You’re back down on the ground
And you don’t talk so loud
And you don’t walk so proud
Any more, and what for
This is the verse that resonates with me the most. One moment you feel on top of the world, the next moment you have crashed back to earth.
You question the whole experience.
Was it all a lie? What was reality? Was I played for a fool?
So many questions.
All your supposed security has been ripped from its mooring, and you are set adrift with no clue how to respond or where to go. That person who said they loved you and would be there for you, they left.
You realize there was nothing as solid as you believed.
The next question becomes “now what?”
Well I jumped into the river
Too many times to make it home
I’m out here on my own, and drifting all alone
If it doesn’t show give it time
To read between the lines
‘Cause I see the storm is getting closer
And the waves they get so high
Seems everything we’ve ever known’s here
Why must it drift away and die
I’ll never find anyone to replace you
Guess I’ll have to make it through, this time, oh this time
I knew the storm was getting closer
And all my friends said I was high
But everything we’ve ever known’s here
I never wanted it to die
Stability is an Illusion
A big difference between people who are generally happy, and those who aren’t, is in how they react to adversity and pain.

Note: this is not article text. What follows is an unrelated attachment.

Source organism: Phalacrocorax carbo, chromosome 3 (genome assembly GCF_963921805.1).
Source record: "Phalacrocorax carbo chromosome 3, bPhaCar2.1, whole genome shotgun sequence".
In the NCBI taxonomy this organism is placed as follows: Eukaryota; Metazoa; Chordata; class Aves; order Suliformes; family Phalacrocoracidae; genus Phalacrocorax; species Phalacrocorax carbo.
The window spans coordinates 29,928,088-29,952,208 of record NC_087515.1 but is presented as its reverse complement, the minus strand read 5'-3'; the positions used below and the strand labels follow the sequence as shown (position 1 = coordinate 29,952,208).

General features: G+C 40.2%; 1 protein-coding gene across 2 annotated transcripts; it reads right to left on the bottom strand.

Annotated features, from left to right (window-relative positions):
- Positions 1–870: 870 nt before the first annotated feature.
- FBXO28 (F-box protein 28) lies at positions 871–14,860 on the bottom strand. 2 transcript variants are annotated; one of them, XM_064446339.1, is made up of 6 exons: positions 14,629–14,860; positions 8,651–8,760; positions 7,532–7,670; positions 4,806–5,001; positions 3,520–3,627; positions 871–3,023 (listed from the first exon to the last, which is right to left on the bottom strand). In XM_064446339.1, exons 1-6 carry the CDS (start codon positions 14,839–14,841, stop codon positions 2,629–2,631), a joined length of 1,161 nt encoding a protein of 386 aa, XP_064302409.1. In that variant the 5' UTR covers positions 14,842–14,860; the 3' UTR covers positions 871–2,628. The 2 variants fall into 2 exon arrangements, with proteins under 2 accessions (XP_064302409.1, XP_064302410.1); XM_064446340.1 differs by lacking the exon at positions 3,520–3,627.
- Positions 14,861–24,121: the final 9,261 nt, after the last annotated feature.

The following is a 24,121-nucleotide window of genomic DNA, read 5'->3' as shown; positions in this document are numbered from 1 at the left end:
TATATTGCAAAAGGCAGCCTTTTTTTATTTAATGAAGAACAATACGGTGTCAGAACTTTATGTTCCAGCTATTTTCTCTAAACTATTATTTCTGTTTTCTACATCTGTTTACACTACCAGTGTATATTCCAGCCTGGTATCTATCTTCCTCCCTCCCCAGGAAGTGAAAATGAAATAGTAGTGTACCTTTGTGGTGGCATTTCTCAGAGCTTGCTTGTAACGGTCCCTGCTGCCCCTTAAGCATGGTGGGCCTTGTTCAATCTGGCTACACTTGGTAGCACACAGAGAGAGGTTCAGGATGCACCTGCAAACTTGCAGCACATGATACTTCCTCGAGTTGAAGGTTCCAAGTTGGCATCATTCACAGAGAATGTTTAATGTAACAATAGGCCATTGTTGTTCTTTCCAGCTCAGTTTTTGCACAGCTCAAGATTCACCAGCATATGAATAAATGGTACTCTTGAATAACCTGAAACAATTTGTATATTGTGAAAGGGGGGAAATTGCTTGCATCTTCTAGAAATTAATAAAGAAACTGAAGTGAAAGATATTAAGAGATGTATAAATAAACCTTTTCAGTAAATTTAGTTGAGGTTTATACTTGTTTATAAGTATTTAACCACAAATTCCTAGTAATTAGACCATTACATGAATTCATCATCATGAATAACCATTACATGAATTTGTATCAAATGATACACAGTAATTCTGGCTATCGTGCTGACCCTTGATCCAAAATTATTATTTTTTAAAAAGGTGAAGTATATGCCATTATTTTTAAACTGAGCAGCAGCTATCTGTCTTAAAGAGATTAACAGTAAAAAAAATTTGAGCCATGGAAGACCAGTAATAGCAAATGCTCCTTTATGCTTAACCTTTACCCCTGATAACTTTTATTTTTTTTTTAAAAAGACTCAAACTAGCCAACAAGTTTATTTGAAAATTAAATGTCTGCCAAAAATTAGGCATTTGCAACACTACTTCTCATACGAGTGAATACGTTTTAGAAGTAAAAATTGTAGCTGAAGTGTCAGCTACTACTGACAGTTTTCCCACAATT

Discounting truly horrible situations, happy people have the same amount of adversity as unhappy people, they just respond to it differently because they think about setbacks differently.
Left unseen is that all of life is based on conditions. While we aware that conditions change, and we can often identify how changing conditions affect other people’s relationships, we don’t always acknowledge them when it pertains to our hurt.
Our hurt is real, damn it! It demands explanation, apologies, and recognition of the harm that someone did you.
The fact that conditions changed is not sufficient.
Yet the conditions that brought you and someone else together will inevitably change. When the conditions do change, the relationship ends, or you and your partner elect to stay together.
But you have no control over what your partner decides.
If their decision is at odds with your decision, there will be pain.
Happy people deal with this change, and the potential pain it creates, more easily than unhappy people.
They aren’t rigid in their beliefs and opinions. They go where life takes them. They don’t fight to hold on to things that can’t be held on to.
People who resist this reality, and fight to control things they can’t control, tend to suffer.
There is Pain in Separation
This is what my experiences have lead me to believe: when things fall apart and you are staring into an unknown and uncertain future, although your first impulse will be to try and put things back together, resist.
Consider whether your desire to put things back together is done out of fear.
– fear of being alone
– fear of not being able to do better
– fear of getting older and “who will want me?”
All the accumulated wisdom of the world teaches that acting out of fear sows the seeds of your own spiritual self-destruction.
If you can resist your impulse, you’ll probably make a better decision (regardless of whatever choice you end up making)
At the same time you will probably harbor doubts about yourself; maybe think that there is something wrong with you because, this thing supposedly called love– you just can’t get it right.